Ellipse CadCam model airplane build

I have been flying control line aerobatics for 40 years and wanted to build an elliptical wing airplane. This is something that is impossible to build without tooling. For the design I found DevWING, a software that designs a wing in the way you would do it on paper, very easy to use and ideal for creating toolpaths.
For cutting balsa and plywood I built a ShapeOko2 with the z-axis modification. For the rest it is a stock machine cutting with a Dremel.
I started with the most difficult part of an aerobatic airplane, the tail plane. It had to be elliptical, strong AND light. As pictures tell more than words here are my first building pictures.


Very cool! I’m very interested to see this progress.

  • Alex

This is the design of the tail plane from the software, I just finished the design of the wing.

The elliptical shape is clearly visible, with these small wing tips I expect the weight to be very low.

I spent approx US 1000 on my ShapeOko2, modified the z axis for US 200 and invested US 185 in two CAD CAM products (Fuselage and Wing). My experience in CAD was zero when I started. The learning curve is low, it took me a few hours to design my first trainer wing. Making an elliptical wing with all small details I want took a little longer.

Before buying I had a doubt whether it would work for me so I downloaded the software and played with it for a couple of weeks. Once confident that it would work for me I ordered a license. The licence adds the print and CAM functionality.

This is my Z-axis modification. For safety I added a top plate to the construction, a small hole still allows me to rotate the spindle for adjustment.

Cutting the wing ribs already shows the elliptical shape.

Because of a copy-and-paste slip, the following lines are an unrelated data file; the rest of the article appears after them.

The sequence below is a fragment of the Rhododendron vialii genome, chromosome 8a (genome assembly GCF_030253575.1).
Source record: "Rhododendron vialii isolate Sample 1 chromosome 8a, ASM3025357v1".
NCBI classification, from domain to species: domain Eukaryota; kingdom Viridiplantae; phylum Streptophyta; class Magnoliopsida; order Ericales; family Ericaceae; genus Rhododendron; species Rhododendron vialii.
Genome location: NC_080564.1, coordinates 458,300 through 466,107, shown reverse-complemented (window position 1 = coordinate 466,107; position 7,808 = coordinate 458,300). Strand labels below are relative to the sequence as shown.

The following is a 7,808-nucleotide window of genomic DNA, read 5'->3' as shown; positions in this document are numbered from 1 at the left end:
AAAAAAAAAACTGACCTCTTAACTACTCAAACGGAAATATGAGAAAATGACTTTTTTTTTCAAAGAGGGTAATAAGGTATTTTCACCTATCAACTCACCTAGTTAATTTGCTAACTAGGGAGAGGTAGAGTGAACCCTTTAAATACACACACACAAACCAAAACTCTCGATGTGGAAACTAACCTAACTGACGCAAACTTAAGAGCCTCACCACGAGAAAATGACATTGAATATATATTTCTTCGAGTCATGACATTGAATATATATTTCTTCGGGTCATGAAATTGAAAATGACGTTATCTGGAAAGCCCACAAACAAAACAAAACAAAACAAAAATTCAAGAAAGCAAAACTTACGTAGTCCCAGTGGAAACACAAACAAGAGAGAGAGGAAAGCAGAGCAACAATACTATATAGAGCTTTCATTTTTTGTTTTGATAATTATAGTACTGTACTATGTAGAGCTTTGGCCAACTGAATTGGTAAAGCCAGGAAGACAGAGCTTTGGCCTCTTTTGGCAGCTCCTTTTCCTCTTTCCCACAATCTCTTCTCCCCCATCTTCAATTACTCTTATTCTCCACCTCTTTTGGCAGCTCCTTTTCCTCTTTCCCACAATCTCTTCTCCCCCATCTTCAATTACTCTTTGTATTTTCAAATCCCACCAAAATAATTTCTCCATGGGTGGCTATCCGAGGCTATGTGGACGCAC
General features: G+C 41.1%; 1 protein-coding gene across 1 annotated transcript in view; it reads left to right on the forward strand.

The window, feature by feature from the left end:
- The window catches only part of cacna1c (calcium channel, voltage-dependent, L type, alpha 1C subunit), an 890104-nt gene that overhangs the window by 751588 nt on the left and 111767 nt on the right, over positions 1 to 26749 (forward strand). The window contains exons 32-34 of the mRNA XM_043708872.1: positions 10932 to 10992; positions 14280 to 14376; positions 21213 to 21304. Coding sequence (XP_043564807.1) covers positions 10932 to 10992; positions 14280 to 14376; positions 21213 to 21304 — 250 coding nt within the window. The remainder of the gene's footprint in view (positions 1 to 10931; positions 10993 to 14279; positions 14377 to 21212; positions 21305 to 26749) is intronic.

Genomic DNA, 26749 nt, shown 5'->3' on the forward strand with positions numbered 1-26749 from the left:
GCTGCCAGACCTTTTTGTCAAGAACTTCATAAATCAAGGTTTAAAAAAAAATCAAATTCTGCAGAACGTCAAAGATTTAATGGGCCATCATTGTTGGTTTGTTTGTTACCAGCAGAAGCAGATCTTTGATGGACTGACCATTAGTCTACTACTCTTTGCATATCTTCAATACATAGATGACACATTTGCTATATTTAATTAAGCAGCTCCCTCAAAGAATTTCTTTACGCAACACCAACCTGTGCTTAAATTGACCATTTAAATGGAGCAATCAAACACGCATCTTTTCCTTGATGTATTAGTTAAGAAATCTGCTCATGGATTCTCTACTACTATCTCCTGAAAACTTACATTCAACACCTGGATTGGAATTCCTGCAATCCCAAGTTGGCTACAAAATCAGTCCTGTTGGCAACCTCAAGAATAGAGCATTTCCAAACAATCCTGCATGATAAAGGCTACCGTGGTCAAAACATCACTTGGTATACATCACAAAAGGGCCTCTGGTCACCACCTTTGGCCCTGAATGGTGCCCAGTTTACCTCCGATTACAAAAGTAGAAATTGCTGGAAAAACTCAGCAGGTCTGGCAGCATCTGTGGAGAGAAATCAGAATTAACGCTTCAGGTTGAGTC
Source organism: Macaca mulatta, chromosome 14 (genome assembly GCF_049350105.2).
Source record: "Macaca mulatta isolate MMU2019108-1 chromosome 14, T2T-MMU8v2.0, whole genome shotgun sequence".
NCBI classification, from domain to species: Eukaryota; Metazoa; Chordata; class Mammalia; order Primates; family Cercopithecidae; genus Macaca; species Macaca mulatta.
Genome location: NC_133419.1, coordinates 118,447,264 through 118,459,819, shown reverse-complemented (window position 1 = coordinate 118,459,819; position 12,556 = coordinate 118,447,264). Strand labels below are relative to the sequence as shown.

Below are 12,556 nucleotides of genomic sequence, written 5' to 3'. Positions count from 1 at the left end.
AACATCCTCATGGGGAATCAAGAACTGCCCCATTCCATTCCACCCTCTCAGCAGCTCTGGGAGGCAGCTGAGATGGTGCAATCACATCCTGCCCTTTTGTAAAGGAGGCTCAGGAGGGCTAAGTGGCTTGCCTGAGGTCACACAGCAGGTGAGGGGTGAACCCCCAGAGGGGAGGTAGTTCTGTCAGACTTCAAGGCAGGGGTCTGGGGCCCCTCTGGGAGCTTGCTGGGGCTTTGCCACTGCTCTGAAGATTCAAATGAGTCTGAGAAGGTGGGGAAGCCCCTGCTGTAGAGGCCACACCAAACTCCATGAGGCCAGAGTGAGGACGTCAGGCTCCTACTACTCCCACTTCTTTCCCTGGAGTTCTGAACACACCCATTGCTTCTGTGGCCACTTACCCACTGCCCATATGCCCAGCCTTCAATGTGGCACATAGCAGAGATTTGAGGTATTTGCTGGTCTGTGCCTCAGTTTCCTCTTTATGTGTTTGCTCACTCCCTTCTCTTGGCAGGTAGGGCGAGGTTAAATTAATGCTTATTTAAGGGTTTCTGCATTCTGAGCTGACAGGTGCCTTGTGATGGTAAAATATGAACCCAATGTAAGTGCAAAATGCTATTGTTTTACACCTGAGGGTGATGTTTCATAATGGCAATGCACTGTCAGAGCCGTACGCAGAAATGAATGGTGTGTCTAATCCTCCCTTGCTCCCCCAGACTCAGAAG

With accurate parts the assembly is easy, looks almost like the petronas twin towers in Kuala Lumpur, Maleisië.

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Assembly underway, the ShapeOko 2 takes a lot of work out of my hands but there is still enough old-school work to be done. This is the most accurate wing I ever built.

Wing and tail plane finished. Wingspan is 1m50 and wing chord 270mm.


1m50 is used on a lot of planes now, when I learned to fly aerobatics in 1978 1m30 to 1m40 was more common. The slots are for attaching the wing joiner.

Beautiful work! i love it!!! Very nice job.

For the fuselage skin I needed a mould. The software helped me to create the formers 2,5mm smaller than the real size. Old school 3mm stringers and a lot of sanding later the mould is ready. I can wet wrap my balsa skin around this mould now. The canopy mould is just a big block of balsa.

A control line model takes a lot of stress, formal wind limit is 9 m/s at 2m height measured for 30 seconds, we pull 13.6g at the exit of the wingover and the motor delivers 650 Watts peak output. I do need some formers for attaching everything, the advantage of CAD is that you can put a lot of detail to the formers saving time and materials at construction. Materials will be ply when something is attached with bolts and balsa for other forms.

My inspiration for this technique, Al Rabe

My design is ready

Toolpaths ready

Beautiful build!